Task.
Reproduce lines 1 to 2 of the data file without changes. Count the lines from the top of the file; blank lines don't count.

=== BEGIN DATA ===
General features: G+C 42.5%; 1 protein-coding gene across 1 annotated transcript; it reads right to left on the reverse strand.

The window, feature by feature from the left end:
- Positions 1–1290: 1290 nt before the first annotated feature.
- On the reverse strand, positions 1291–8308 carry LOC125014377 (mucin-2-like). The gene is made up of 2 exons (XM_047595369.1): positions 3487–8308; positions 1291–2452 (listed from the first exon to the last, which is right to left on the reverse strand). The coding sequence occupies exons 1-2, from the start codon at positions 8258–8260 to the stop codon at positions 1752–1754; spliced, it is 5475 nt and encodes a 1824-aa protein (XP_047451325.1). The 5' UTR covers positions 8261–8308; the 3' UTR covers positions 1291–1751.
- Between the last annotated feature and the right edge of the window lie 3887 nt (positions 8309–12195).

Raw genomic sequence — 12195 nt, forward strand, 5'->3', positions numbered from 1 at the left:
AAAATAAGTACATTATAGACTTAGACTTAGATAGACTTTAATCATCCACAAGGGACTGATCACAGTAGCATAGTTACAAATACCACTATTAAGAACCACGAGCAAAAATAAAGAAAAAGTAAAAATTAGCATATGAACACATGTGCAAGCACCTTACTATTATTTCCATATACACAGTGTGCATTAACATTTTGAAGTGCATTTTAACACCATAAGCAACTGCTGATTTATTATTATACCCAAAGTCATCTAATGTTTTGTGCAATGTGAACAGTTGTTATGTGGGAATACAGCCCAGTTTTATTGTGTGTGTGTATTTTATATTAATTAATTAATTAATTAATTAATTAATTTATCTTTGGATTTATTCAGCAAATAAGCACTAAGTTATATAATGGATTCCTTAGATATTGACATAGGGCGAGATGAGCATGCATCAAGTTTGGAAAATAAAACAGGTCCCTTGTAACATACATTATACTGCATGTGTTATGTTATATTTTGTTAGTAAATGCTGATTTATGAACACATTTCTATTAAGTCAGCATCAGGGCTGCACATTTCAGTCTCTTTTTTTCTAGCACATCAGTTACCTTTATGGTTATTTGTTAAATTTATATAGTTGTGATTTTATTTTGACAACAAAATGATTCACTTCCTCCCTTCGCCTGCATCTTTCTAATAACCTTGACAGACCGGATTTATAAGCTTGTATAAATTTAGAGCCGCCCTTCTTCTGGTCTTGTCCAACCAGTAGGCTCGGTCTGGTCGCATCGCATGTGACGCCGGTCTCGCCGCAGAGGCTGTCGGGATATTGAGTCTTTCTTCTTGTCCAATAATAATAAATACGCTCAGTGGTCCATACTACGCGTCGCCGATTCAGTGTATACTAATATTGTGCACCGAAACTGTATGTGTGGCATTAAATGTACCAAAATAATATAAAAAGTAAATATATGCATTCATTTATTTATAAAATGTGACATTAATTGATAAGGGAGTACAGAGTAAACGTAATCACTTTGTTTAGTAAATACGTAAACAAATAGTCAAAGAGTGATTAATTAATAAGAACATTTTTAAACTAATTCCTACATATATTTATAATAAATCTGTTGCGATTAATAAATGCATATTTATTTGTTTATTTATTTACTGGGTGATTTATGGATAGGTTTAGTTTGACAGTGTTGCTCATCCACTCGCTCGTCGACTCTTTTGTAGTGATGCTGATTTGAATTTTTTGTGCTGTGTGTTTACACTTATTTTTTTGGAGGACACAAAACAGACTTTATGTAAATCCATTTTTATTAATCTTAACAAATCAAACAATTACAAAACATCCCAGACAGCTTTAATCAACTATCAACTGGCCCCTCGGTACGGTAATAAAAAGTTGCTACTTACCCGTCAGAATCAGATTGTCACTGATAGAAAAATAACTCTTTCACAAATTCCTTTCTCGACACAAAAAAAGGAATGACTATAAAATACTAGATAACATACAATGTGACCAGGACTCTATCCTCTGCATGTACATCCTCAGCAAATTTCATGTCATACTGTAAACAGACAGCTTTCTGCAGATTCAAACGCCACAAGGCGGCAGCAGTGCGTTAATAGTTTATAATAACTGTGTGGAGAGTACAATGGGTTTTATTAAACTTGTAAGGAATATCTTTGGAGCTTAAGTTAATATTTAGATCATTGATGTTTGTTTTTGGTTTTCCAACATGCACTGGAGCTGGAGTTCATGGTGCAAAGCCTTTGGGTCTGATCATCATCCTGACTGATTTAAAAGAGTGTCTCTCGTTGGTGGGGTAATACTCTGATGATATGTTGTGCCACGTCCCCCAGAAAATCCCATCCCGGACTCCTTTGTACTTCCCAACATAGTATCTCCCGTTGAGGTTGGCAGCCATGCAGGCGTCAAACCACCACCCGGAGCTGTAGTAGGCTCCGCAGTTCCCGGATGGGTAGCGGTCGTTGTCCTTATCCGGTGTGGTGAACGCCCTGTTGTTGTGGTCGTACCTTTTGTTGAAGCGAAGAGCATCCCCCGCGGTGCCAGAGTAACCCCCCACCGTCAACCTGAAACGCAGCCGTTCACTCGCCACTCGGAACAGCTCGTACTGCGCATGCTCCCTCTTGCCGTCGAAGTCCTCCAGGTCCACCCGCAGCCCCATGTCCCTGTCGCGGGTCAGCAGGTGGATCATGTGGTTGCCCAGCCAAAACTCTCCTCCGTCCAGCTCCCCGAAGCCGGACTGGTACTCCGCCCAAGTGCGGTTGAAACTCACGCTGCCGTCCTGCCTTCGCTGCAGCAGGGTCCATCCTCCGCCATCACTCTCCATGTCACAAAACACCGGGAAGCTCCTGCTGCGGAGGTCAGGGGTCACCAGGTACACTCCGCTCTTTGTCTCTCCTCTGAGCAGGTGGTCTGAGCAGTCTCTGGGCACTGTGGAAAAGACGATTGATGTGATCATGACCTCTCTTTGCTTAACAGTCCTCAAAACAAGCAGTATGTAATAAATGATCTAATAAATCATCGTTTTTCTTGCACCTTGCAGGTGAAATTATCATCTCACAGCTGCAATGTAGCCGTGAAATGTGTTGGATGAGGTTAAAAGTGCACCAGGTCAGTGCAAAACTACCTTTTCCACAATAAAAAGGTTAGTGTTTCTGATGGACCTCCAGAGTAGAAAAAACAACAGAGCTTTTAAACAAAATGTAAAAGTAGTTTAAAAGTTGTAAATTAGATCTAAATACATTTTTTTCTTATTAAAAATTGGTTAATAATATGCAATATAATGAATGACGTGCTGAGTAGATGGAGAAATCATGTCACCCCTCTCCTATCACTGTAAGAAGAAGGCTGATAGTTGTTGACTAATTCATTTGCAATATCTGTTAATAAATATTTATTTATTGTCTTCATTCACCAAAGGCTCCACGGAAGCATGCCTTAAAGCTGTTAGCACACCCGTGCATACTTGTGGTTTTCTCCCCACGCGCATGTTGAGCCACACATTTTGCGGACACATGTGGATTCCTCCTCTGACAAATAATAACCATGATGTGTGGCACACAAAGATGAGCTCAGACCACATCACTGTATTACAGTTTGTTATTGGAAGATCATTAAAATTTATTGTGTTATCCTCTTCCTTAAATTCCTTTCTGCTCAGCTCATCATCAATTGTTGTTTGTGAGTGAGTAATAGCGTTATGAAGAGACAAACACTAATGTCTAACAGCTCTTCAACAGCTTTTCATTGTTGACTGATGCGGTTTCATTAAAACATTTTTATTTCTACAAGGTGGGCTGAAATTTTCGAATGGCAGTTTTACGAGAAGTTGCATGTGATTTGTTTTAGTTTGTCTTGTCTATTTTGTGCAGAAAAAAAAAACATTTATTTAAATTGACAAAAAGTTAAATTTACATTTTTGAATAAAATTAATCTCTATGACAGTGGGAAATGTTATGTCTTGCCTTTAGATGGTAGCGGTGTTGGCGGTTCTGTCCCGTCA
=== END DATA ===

General features: G+C 42.5%; 1 protein-coding gene across 1 annotated transcript; it reads right to left on the reverse strand.

The window, feature by feature from the left end: